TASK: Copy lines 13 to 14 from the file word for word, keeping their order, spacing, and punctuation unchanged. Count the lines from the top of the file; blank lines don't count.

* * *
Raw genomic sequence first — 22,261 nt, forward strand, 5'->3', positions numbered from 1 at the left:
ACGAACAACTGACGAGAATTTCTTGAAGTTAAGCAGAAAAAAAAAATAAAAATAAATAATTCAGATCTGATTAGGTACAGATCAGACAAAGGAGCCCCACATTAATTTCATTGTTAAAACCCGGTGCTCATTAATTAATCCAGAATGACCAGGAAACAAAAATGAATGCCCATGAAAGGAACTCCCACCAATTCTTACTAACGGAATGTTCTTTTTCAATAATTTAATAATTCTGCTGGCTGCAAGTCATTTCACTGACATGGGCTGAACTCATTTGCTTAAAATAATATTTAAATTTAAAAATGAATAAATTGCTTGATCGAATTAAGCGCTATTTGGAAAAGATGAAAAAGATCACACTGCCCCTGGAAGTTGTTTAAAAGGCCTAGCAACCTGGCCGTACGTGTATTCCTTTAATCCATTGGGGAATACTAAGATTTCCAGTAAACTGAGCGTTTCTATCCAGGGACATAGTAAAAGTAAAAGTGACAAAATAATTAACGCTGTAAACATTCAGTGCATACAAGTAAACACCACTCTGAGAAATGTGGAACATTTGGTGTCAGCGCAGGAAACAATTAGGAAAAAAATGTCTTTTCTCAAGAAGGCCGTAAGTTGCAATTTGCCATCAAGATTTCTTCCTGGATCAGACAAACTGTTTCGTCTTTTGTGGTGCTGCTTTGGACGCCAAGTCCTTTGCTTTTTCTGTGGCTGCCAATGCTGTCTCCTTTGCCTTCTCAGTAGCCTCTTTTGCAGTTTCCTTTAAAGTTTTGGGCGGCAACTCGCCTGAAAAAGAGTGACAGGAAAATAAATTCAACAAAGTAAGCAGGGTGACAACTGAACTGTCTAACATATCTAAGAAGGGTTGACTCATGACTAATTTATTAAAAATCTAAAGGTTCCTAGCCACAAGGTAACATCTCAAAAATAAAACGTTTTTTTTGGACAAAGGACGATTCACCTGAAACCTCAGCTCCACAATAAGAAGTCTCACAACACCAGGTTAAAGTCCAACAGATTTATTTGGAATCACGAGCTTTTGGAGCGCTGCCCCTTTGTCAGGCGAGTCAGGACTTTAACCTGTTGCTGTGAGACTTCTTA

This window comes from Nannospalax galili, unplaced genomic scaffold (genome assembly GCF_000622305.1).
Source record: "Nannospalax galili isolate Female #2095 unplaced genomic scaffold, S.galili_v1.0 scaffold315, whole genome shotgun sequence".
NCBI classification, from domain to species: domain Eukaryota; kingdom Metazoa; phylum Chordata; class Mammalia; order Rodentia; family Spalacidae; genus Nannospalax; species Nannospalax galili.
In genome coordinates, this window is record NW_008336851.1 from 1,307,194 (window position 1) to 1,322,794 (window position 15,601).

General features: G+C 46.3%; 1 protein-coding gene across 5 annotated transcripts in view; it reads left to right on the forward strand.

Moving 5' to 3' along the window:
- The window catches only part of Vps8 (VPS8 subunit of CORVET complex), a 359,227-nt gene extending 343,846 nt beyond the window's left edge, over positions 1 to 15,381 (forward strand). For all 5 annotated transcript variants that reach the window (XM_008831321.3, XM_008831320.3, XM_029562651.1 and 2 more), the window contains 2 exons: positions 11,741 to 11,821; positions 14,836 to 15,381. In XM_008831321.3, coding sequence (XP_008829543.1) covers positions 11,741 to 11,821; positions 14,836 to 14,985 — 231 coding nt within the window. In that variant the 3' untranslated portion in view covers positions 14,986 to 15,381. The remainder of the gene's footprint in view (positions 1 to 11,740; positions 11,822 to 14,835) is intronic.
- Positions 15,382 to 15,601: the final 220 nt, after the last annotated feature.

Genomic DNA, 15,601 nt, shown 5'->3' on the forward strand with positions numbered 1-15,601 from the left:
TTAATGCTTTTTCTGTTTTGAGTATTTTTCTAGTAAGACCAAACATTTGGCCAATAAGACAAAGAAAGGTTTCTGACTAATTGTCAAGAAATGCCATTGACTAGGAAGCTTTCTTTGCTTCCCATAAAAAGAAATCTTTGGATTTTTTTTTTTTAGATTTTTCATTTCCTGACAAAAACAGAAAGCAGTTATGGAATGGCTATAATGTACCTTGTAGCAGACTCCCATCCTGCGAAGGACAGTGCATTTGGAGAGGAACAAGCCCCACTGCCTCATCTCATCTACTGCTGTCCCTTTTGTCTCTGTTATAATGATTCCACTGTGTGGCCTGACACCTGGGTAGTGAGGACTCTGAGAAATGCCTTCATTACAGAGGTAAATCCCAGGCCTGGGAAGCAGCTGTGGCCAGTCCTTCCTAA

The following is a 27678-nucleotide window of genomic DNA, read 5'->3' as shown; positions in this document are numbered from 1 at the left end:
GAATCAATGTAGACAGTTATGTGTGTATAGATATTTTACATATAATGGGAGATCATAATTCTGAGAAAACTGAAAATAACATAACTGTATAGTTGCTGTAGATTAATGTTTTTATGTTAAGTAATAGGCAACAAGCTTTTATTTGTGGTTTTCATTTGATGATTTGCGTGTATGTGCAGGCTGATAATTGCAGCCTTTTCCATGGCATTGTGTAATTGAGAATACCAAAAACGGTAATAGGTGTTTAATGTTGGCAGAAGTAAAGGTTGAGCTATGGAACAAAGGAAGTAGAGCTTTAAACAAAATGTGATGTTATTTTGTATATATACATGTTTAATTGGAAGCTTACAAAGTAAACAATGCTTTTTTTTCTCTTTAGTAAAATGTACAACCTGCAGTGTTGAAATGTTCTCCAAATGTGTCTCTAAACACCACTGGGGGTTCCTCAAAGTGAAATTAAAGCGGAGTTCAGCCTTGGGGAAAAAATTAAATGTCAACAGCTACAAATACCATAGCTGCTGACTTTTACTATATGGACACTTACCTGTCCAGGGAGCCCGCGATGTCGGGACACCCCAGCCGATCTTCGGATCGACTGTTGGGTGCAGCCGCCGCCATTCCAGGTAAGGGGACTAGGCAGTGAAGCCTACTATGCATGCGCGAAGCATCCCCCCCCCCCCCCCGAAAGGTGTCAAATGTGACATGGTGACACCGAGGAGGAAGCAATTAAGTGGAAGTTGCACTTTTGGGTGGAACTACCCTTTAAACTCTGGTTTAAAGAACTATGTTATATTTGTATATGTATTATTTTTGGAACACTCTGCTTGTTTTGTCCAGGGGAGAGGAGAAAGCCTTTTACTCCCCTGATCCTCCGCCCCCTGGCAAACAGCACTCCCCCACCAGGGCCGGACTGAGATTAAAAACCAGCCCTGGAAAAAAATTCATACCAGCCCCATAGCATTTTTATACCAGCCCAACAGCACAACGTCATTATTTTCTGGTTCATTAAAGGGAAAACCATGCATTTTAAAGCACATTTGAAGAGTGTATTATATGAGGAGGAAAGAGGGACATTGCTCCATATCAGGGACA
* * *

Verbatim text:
The following is a 27678-nucleotide window of genomic DNA, read 5'->3' as shown; positions in this document are numbered from 1 at the left end:
GAATCAATGTAGACAGTTATGTGTGTATAGATATTTTACATATAATGGGAGATCATAATTCTGAGAAAACTGAAAATAACATAACTGTATAGTTGCTGTAGATTAATGTTTTTATGTTAAGTAATAGGCAACAAGCTTTTATTTGTGGTTTTCATTTGATGATTTGCGTGTATGTGCAGGCTGATAATTGCAGCCTTTTCCATGGCATTGTGTAATTGAGAATACCAAAAACGGTAATAGGTGTTTAATGTTGGCAGAAGTAAAGGTTGAGCTATGGAACAAAGGAAGTAGAGCTTTAAACAAAATGTGATGTTATTTTGTATATATACATGTTTAATTGGAAGCTTACAAAGTAAACAATGCTTTTTTTTCTCTTTAGTAAAATGTACAACCTGCAGTGTTGAAATGTTCTCCAAATGTGTCTCTAAACACCACTGGGGGTTCCTCAAAGTGAAATTAAAGCGGAGTTCAGCCTTGGGGAAAAAATTAAATGTCAACAGCTACAAATACCATAGCTGCTGACTTTTACTATATGGACACTTACCTGTCCAGGGAGCCCGCGATGTCGGGACACCCCAGCCGATCTTCGGATCGACTGTTGGGTGCAGCCGCCGCCATTCCAGGTAAGGGGACTAGGCAGTGAAGCCTACTATGCATGCGCGAAGCATCCCCCCCCCCCCCCCGAAAGGTGTCAAATGTGACATGGTGACACCGAGGAGGAAGCAATTAAGTGGAAGTTGCACTTTTGGGTGGAACTACCCTTTAAACTCTGGTTTAAAGAACTATGTTATATTTGTATATGTATTATTTTTGGAACACTCTGCTTGTTTTGTCCAGGGGAGAGGAGAAAGCCTTTTACTCCCCTGATCCTCCGCCCCCTGGCAAACAGCACTCCCCCACCAGGGCCGGACTGAGATTAAAAACCAGCCCTGGAAAAAAATTCATACCAGCCCCATAGCATTTTTATACCAGCCCAACAGCACAACGTCATTATTTTCTGGTTCATTAAAGGGAAAACCATGCATTTTAAAGCACATTTGAAGAGTGTATTATATGAGGAGGAAAGAGGGACATTGCTCCATATCAGGGACA